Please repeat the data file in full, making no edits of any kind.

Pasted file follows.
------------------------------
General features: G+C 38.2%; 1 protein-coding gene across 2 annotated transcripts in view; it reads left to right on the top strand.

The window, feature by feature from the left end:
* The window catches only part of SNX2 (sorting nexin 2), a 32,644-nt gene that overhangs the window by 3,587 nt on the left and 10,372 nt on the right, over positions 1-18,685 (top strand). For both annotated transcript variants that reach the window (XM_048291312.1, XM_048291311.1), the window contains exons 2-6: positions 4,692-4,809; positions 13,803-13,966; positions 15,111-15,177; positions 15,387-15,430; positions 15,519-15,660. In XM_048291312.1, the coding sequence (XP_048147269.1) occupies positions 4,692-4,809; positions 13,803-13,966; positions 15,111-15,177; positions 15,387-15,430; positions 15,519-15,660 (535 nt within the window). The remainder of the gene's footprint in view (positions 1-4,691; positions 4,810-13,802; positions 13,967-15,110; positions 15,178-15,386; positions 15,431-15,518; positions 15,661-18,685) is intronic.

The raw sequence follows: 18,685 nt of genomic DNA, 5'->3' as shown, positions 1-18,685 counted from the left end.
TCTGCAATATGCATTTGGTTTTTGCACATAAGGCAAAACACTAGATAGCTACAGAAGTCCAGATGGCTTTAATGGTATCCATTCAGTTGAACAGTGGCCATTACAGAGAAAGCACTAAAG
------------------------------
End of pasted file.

General features: G+C 38.2%; 1 protein-coding gene across 2 annotated transcripts in view; it reads left to right on the top strand.

The window, feature by feature from the left end:
* The window catches only part of SNX2 (sorting nexin 2), a 32,644-nt gene that overhangs the window by 3,587 nt on the left and 10,372 nt on the right, over positions 1-18,685 (top strand). For both annotated transcript variants that reach the window (XM_048291312.1, XM_048291311.1), the window contains exons 2-6: positions 4,692-4,809; positions 13,803-13,966; positions 15,111-15,177; positions 15,387-15,430; positions 15,519-15,660. In XM_048291312.1, the coding sequence (XP_048147269.1) occupies positions 4,692-4,809; positions 13,803-13,966; positions 15,111-15,177; positions 15,387-15,430; positions 15,519-15,660 (535 nt within the window). The remainder of the gene's footprint in view (positions 1-4,691; positions 4,810-13,802; positions 13,967-15,110; positions 15,178-15,386; positions 15,431-15,518; positions 15,661-18,685) is intronic.

The raw sequence follows: 18,685 nt of genomic DNA, 5'->3' as shown, positions 1-18,685 counted from the left end.
TCTGCAATATGCATTTGGTTTTTGCACATAAGGCAAAACACTAGATAGCTACAGAAGTCCAGATGGCTTTAATGGTATCCATTCAGTTGAACAGTGGCCATTACAGAGAAAGCACTAAAG